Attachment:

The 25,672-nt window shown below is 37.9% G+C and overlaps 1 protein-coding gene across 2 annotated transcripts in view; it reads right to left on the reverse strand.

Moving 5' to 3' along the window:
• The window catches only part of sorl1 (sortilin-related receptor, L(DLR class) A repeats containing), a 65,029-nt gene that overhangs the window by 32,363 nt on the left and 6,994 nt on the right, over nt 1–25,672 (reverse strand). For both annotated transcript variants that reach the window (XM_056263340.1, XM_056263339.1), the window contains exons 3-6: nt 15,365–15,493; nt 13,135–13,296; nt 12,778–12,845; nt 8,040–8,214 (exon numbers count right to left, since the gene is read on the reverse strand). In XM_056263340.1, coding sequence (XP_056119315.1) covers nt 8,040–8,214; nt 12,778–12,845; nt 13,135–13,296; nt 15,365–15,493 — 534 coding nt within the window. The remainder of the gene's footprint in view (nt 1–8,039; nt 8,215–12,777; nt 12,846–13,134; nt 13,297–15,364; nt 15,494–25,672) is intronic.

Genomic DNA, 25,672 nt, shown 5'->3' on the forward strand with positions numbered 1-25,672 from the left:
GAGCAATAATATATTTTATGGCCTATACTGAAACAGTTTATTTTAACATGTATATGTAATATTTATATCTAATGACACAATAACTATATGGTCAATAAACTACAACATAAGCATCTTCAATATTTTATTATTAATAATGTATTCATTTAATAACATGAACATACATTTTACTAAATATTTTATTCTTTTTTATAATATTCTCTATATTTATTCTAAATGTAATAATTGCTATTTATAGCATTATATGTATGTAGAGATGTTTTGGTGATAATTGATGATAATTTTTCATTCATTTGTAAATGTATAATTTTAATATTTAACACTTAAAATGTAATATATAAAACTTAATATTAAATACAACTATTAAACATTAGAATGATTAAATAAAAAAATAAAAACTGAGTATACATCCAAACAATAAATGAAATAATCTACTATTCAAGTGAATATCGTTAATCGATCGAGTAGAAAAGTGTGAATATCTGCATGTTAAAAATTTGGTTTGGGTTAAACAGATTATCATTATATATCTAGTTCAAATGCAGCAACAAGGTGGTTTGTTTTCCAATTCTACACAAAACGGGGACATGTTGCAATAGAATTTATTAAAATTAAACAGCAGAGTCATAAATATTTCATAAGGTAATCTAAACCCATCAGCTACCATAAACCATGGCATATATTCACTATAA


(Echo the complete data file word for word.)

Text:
The 25,672-nt window shown below is 37.9% G+C and overlaps 1 protein-coding gene across 2 annotated transcripts in view; it reads right to left on the reverse strand.

Moving 5' to 3' along the window:
• The window catches only part of sorl1 (sortilin-related receptor, L(DLR class) A repeats containing), a 65,029-nt gene that overhangs the window by 32,363 nt on the left and 6,994 nt on the right, over nt 1–25,672 (reverse strand). For both annotated transcript variants that reach the window (XM_056263340.1, XM_056263339.1), the window contains exons 3-6: nt 15,365–15,493; nt 13,135–13,296; nt 12,778–12,845; nt 8,040–8,214 (exon numbers count right to left, since the gene is read on the reverse strand). In XM_056263340.1, coding sequence (XP_056119315.1) covers nt 8,040–8,214; nt 12,778–12,845; nt 13,135–13,296; nt 15,365–15,493 — 534 coding nt within the window. The remainder of the gene's footprint in view (nt 1–8,039; nt 8,215–12,777; nt 12,846–13,134; nt 13,297–15,364; nt 15,494–25,672) is intronic.

Genomic DNA, 25,672 nt, shown 5'->3' on the forward strand with positions numbered 1-25,672 from the left:
GAGCAATAATATATTTTATGGCCTATACTGAAACAGTTTATTTTAACATGTATATGTAATATTTATATCTAATGACACAATAACTATATGGTCAATAAACTACAACATAAGCATCTTCAATATTTTATTATTAATAATGTATTCATTTAATAACATGAACATACATTTTACTAAATATTTTATTCTTTTTTATAATATTCTCTATATTTATTCTAAATGTAATAATTGCTATTTATAGCATTATATGTATGTAGAGATGTTTTGGTGATAATTGATGATAATTTTTCATTCATTTGTAAATGTATAATTTTAATATTTAACACTTAAAATGTAATATATAAAACTTAATATTAAATACAACTATTAAACATTAGAATGATTAAATAAAAAAATAAAAACTGAGTATACATCCAAACAATAAATGAAATAATCTACTATTCAAGTGAATATCGTTAATCGATCGAGTAGAAAAGTGTGAATATCTGCATGTTAAAAATTTGGTTTGGGTTAAACAGATTATCATTATATATCTAGTTCAAATGCAGCAACAAGGTGGTTTGTTTTCCAATTCTACACAAAACGGGGACATGTTGCAATAGAATTTATTAAAATTAAACAGCAGAGTCATAAATATTTCATAAGGTAATCTAAACCCATCAGCTACCATAAACCATGGCATATATTCACTATAA